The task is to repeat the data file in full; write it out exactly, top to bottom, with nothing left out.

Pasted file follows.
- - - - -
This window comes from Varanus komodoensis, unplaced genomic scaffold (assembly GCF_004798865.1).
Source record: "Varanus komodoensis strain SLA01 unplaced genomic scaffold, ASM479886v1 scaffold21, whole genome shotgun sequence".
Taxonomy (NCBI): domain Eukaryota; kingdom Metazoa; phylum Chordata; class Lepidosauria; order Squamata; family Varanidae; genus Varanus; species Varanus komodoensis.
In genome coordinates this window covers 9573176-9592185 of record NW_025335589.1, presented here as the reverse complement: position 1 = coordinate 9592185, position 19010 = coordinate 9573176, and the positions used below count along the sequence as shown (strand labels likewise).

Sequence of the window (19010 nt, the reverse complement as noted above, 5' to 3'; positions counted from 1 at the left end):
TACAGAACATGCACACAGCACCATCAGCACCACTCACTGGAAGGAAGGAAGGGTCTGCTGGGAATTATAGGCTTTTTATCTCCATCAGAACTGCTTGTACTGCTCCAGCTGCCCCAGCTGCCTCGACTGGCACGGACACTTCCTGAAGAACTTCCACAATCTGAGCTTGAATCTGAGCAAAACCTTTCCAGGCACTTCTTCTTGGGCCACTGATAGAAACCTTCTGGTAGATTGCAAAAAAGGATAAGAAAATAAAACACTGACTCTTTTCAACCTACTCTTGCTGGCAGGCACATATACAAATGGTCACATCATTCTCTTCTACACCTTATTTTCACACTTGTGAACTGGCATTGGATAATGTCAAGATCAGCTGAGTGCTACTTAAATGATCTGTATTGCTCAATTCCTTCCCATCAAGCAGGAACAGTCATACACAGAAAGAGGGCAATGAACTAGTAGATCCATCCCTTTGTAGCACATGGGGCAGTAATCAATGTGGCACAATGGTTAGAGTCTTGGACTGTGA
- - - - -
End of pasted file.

This window comes from Varanus komodoensis, unplaced genomic scaffold (assembly GCF_004798865.1).
Source record: "Varanus komodoensis strain SLA01 unplaced genomic scaffold, ASM479886v1 scaffold21, whole genome shotgun sequence".
Taxonomy (NCBI): domain Eukaryota; kingdom Metazoa; phylum Chordata; class Lepidosauria; order Squamata; family Varanidae; genus Varanus; species Varanus komodoensis.
In genome coordinates this window covers 9573176-9592185 of record NW_025335589.1, presented here as the reverse complement: position 1 = coordinate 9592185, position 19010 = coordinate 9573176, and the positions used below count along the sequence as shown (strand labels likewise).

Sequence of the window (19010 nt, the reverse complement as noted above, 5' to 3'; positions counted from 1 at the left end):
TACAGAACATGCACACAGCACCATCAGCACCACTCACTGGAAGGAAGGAAGGGTCTGCTGGGAATTATAGGCTTTTTATCTCCATCAGAACTGCTTGTACTGCTCCAGCTGCCCCAGCTGCCTCGACTGGCACGGACACTTCCTGAAGAACTTCCACAATCTGAGCTTGAATCTGAGCAAAACCTTTCCAGGCACTTCTTCTTGGGCCACTGATAGAAACCTTCTGGTAGATTGCAAAAAAGGATAAGAAAATAAAACACTGACTCTTTTCAACCTACTCTTGCTGGCAGGCACATATACAAATGGTCACATCATTCTCTTCTACACCTTATTTTCACACTTGTGAACTGGCATTGGATAATGTCAAGATCAGCTGAGTGCTACTTAAATGATCTGTATTGCTCAATTCCTTCCCATCAAGCAGGAACAGTCATACACAGAAAGAGGGCAATGAACTAGTAGATCCATCCCTTTGTAGCACATGGGGCAGTAATCAATGTGGCACAATGGTTAGAGTCTTGGACTGTGA